WINSTON-SALEM, N.C. -- Wake Forest coach Jim Grobe is resigning after 13 seasons at the school.
"I just really feel right now, it's probably good for the program to have some new energy, some new direction," Grobe said Monday during a news conference.
The 61-year-old Grobe has a career record of 110-115-1 in a combined 19 years at Wake Forest and Ohio.
He was 77-82 with the Demon Deacons and shares the program record for coaching victories with D.C. "Peahead" Walker.
Grobe said he told athletic director Ron Wellman during a meeting Monday morning that he was resigning. The coach said nobody tried to talk him out of his decision.
"This is a sad day for Wake Forest football," Wellman said.
The unquestioned highlight of Grobe's career came in 2006. He was named the AP national coach of the year after leading Wake Forest to its first Atlantic Coast Conference championship since 1970, winning a school-record 11 victories and earning a berth in the Orange Bowl.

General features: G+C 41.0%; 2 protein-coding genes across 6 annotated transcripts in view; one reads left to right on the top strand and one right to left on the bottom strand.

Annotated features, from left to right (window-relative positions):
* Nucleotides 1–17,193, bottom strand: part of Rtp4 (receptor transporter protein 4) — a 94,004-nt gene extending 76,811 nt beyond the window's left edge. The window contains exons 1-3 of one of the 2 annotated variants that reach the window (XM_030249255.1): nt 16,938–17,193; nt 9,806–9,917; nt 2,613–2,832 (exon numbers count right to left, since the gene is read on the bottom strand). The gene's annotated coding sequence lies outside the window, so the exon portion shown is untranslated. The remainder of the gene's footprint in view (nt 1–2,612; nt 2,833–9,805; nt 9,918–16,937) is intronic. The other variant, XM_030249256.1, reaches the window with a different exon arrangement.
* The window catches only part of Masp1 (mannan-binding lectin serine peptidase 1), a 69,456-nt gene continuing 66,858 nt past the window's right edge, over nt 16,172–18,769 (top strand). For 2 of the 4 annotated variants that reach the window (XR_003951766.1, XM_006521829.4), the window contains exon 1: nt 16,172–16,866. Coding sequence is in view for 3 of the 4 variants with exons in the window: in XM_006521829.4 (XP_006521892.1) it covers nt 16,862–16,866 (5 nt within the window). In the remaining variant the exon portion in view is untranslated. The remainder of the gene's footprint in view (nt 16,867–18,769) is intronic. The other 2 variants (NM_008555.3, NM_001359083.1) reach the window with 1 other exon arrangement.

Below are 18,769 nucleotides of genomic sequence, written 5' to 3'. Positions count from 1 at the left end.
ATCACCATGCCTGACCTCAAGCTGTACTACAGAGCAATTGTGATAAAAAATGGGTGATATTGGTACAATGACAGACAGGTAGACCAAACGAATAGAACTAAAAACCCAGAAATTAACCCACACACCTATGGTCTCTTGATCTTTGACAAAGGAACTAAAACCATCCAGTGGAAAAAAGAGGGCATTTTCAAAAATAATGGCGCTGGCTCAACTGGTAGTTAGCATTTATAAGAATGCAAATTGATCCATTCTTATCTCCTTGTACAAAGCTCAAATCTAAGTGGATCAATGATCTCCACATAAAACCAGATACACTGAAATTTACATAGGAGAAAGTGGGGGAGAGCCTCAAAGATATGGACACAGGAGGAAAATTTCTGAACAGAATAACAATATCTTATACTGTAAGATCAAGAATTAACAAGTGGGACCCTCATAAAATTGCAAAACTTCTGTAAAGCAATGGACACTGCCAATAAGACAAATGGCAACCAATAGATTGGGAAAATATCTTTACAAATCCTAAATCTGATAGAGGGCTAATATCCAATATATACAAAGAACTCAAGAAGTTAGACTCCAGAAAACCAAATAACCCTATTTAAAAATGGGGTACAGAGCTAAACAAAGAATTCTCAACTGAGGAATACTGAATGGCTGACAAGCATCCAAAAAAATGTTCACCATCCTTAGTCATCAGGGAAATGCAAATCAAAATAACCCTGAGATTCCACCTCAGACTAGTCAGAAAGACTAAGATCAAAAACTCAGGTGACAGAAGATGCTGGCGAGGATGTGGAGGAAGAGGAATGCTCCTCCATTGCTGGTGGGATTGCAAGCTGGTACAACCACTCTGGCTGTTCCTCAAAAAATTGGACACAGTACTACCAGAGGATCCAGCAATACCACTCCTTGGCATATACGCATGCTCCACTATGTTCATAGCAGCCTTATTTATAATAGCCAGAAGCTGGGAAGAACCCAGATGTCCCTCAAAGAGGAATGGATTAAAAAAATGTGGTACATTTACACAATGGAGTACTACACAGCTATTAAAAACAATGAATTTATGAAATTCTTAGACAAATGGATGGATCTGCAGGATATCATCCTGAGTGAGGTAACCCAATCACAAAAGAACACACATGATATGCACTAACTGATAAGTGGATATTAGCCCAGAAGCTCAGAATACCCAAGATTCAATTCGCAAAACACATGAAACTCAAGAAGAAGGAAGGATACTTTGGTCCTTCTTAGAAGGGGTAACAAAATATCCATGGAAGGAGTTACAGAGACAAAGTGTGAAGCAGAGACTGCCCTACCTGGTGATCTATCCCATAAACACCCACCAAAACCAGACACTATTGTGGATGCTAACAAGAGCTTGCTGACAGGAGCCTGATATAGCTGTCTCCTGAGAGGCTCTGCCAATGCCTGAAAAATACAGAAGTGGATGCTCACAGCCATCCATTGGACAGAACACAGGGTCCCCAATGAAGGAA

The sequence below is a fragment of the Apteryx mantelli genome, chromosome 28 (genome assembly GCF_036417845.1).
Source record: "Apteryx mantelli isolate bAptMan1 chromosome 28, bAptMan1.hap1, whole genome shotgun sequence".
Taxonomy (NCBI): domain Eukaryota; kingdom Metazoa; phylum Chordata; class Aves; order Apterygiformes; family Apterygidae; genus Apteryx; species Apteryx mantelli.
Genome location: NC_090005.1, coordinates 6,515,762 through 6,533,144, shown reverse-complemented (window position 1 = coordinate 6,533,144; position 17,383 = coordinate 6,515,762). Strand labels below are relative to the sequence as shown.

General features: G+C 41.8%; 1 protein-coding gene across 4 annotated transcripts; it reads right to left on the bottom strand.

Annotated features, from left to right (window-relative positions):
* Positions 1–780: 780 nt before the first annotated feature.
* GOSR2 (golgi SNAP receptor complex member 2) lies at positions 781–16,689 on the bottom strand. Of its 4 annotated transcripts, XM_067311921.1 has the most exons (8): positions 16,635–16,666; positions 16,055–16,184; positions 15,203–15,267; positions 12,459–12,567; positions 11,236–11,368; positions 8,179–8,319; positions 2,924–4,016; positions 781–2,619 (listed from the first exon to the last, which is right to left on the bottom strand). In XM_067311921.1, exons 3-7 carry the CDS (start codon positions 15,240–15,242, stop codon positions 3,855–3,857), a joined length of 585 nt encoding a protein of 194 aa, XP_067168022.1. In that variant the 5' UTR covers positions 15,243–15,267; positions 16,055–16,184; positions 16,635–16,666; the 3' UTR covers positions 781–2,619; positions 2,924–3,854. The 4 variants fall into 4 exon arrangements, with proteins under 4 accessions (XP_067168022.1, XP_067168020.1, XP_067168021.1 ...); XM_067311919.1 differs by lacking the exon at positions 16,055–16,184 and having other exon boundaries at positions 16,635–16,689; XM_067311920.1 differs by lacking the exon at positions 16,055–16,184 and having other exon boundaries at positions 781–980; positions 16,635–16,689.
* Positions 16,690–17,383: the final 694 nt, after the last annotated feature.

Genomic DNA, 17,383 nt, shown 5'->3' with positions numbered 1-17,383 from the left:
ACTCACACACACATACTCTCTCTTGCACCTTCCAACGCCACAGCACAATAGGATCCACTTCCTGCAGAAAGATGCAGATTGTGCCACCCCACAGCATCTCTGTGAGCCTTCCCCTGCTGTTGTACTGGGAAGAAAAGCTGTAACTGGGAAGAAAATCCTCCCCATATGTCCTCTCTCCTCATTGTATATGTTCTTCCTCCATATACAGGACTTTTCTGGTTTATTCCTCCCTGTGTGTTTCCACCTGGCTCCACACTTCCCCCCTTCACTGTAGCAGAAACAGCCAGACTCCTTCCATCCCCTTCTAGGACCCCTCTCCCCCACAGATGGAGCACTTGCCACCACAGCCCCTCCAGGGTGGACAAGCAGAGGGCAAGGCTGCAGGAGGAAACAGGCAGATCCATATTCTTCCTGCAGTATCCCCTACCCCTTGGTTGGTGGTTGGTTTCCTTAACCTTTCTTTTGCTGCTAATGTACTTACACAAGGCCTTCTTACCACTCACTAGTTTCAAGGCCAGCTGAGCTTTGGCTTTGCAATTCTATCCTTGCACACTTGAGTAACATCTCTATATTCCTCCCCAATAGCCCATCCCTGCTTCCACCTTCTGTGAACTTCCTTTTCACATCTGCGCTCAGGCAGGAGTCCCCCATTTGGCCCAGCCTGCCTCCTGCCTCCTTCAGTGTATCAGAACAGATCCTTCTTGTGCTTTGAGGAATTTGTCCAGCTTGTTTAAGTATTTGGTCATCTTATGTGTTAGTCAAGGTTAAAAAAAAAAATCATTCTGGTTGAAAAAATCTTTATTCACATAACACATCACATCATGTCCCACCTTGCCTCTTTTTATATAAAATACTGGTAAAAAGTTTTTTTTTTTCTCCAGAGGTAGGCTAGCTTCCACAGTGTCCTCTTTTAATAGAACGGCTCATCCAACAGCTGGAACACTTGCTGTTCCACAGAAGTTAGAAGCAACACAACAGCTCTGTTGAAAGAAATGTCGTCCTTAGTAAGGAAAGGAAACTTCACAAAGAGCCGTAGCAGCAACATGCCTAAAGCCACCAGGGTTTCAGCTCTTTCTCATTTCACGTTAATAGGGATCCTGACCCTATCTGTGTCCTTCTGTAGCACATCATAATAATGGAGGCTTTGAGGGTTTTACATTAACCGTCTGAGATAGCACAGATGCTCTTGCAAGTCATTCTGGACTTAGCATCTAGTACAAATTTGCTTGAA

That was the second of his five bowl games with the school, and the first of three in a row from 2006-08 — the only time the Demon Deacons have reached the postseason in three consecutive years.
But it was tough to sustain that level of success at a school that has the smallest enrollment of any member of one of the six major BCS conferences.
The Demon Deacons capped off their fifth consecutive losing season last weekend with a 23-21 defeat at Vanderbilt. Wake Forest ended the season 4-8, including five losses in a row.
Wake Forest finished 113th or worse nationally in four of the five main offensive stat categories, and its offense effectively disappeared once receiver Michael Campanaro broke his collarbone in a loss at Syracuse on Nov. 2.
The Demon Deacons managed just one touchdown in a span of 10 quarters coinciding with that injury, and those offensive struggles undercut a defense that held nine of 12 opponents to 24 or fewer points.
In what turned out to be Grobe's final home game, Wake Forest gave No. 20 Duke a scare before losing 28-21.
Grobe's successor faces a tough challenge because most of the key players from this year's team — including quarterback Tanner Price, running back Josh Harris, nose tackle Nikita Whitlock and Campanaro — were seniors.